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Paying a visit to the Plant Doctor in Uganda

Two weeks ago I organised a visit to a plant clinic in the Mukono district of central Uganda. The plant clinics are run by district local government extension staff with support from CABI’s Plantwise programme and offer a place where farmers can bring crop samples to get advice on how to prevent and cure diseases.

Why does Uganda need plant clinics?


It’s estimated that smallholder farmers loose 30 – 40% of their produce to plant health problems before harvest, which threaten food security, income and livelihoods. Ugandan farmers suffer heavily from pests and diseases, including maize stalk borer, wheat rust, banana bacterial wilt, coffee wilt and cassava viral diseases. The situation is always changing, as outbreaks of disease emerge and persist across the country.

Getting access to information is a challenge in rural settings. Often smallholder farmers have very little contact with extension workers and have no way of diagnosing diseases or finding solutions. The plant clinics provide farmers with access to current information to help make rapid, informed decisions that will save their crops. There are now over 191 plant clinics across Uganda and the aim is to have at least one plant clinic in every sub-county by 2020.

On the day…


I was picked up by Benius Tukahirwa an Agricultural Inspector from the Ministry for Agriculture Animal Industry and Fisheries (MAAIF). We drove to Mukono to meet Mukasa Lydia, who’s been a plant doctor for eight years! She has a wealth of plant health knowledge and is in touch with the local community.

When we arrived, we set up a base in the heart of the smallholder village of Nakifuma, Kimenyedde Sub-county, Mukono district. Local farmers find out about the monthly plant clinics through radio announcements and word of mouth. Before long a set of five farmers had arrived with their sickly plant samples. I was told that normally the plant clinics have around 20-50 visitors in a day. On this day the turnout was low as the rains had just started so farmers were in the field planting.
Local famers gather round to hear advice from the plant doctors

Patient 1


The first patient to be examined was a passion fruit branch with “woodiness” viral disease, which causes fruit to become misshapen, woody and inedible. The farmer was told to remove and destroy the infected plants immediately to prevent spread to other plants.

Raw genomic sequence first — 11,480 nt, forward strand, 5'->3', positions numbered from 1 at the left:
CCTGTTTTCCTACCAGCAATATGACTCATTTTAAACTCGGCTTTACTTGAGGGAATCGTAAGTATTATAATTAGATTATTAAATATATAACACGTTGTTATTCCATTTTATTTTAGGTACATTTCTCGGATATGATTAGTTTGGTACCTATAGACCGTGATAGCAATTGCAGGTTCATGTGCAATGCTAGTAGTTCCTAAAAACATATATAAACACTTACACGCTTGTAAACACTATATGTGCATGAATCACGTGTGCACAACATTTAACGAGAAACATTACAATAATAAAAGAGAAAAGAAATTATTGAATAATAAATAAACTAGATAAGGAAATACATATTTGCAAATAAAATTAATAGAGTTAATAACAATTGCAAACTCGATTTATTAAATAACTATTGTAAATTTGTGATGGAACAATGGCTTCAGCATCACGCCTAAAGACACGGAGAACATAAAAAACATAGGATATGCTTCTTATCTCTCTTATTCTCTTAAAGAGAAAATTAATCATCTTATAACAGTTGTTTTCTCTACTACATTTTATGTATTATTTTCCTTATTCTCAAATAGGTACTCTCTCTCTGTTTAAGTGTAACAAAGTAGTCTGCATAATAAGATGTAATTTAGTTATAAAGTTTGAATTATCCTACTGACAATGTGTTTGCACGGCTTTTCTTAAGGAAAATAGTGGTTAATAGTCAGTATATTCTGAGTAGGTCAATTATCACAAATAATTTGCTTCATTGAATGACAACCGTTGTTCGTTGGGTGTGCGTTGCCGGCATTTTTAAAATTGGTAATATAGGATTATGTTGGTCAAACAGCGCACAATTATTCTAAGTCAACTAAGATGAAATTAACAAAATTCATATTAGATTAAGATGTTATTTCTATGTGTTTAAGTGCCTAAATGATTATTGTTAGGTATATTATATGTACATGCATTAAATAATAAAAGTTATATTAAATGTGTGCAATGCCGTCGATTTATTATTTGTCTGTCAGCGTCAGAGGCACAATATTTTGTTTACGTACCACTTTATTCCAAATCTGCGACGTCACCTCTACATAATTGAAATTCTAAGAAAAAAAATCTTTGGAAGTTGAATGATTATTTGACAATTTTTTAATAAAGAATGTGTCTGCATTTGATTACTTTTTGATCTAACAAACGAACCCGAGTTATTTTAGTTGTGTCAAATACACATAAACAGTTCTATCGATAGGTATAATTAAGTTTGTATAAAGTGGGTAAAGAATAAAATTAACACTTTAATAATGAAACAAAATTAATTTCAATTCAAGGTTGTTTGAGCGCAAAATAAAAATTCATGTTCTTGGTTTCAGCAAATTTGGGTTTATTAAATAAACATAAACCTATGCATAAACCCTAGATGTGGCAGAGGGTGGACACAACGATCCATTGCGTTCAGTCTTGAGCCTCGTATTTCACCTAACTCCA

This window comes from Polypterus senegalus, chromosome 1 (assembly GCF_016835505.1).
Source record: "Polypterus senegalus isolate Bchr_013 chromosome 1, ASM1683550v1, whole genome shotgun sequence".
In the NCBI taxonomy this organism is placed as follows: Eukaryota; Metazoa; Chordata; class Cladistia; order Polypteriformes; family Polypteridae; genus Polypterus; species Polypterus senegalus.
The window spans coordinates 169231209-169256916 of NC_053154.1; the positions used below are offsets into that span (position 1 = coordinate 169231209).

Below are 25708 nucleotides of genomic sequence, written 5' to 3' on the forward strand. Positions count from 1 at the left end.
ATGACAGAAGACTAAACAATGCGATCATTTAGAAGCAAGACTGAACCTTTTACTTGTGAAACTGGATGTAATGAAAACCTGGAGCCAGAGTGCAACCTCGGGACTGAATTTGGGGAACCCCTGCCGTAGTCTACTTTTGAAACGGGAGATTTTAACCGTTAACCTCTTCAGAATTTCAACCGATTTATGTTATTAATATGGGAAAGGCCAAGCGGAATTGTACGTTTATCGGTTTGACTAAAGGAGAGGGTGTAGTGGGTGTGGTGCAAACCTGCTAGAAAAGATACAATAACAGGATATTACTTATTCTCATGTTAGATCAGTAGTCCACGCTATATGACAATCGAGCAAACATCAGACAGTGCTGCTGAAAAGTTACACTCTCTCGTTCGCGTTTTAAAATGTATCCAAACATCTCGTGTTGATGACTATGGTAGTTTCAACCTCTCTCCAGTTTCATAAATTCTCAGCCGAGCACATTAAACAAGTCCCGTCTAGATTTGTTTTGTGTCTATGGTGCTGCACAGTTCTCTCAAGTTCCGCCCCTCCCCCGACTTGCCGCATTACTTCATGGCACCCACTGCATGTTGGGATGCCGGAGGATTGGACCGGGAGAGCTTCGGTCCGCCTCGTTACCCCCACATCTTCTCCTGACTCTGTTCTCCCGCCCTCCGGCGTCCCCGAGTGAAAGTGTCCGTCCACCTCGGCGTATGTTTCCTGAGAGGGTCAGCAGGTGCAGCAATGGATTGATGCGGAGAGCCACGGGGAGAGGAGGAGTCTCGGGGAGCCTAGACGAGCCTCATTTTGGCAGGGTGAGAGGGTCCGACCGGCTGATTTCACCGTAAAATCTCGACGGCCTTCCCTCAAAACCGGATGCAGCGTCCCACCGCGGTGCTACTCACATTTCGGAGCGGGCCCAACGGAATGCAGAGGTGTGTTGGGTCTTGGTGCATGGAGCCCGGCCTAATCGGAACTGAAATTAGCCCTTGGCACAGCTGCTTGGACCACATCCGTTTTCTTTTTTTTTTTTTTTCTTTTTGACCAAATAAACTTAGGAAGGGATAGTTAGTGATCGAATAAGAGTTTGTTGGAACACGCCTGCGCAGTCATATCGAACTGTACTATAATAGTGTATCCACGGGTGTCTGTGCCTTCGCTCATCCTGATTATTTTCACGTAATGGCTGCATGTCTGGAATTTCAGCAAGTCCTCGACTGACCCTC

Patient 2


The second patient was a coffee plant with coffee berry disease, a fungal disease which causes coffee berries to rot, turn black and mouldy. The farmer was advised to immediately remove and destroy infected branches, and to apply copper based fungicides to the remaining plants.

Patient 3


The third patient I was very familiar with. The farmer had brought a cassava branch with Cassava brown streak viral disease, the leaves showed characteristic yellow patches and tubers were spoiled and inedible. The plant doctors advised him to get hold of some clean, virus-free planting material from a tolerant variety such as NAROCASS 1, NASE 14, NASE 19 from the government.

Plant patients: passion fruit with woodiness disease (left), coffee wilt disease (middle) and cassava brown streak disease (right)
The farmer: Kayondo Edrissa told me:

“I have been growing cassava for 20 years. I was hard hit in the 90’s by Cassava mosaic disease (CMD), which totally destroyed cassava crops and caused widespread famine. Since the release of CMD resistant varieties people had begun relying on cassava again. But now these varieties have been overcome with Cassava brown streak disease. I’m not going to plant cassava until I get hold of a variety which can resist the disease. Cassava is the real food which can keep our houses going so we really need a solution.”

After the crops were diagnosed, the plant doctors gave clear instructions for how to prevent or cure the diseases in the local language. These instructions were also sent as text messages to the farmers’ phones. Information and images of the diseases were also uploaded to the Plantwise Knowledge Bank so the government can track and respond to outbreaks. There was a challenge in getting a strong enough internet signal to upload the reports.

We then took a tour of Kayondo’s small-holding where we discovered lots of other problems, including a cassava plant with: CBSD, CMD, bacterial wilt and green mites! I was surprised at how many different plant diseases the farmers are facing. The visit helped me to recognise the importance of the clinics; they offer a meeting point for farmers to learn and communicate with each other and trained extension works about similar problems they are facing.

I would like to thank Plantwise for allowing me to visit the clinic, I had a very informative day!

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This blog has been written by University of Bristol Cabot Institute member Katie Tomlinson from the School of Biological Sciences.  Katie's area of research is to generate and exploit an improved understanding of cassava brown streak disease (CBSD) to ensure sustainable cassava production in Africa.  This blog has been reposted with kind permission from Katie's blog Cassava Virus

Katie Tomlinson
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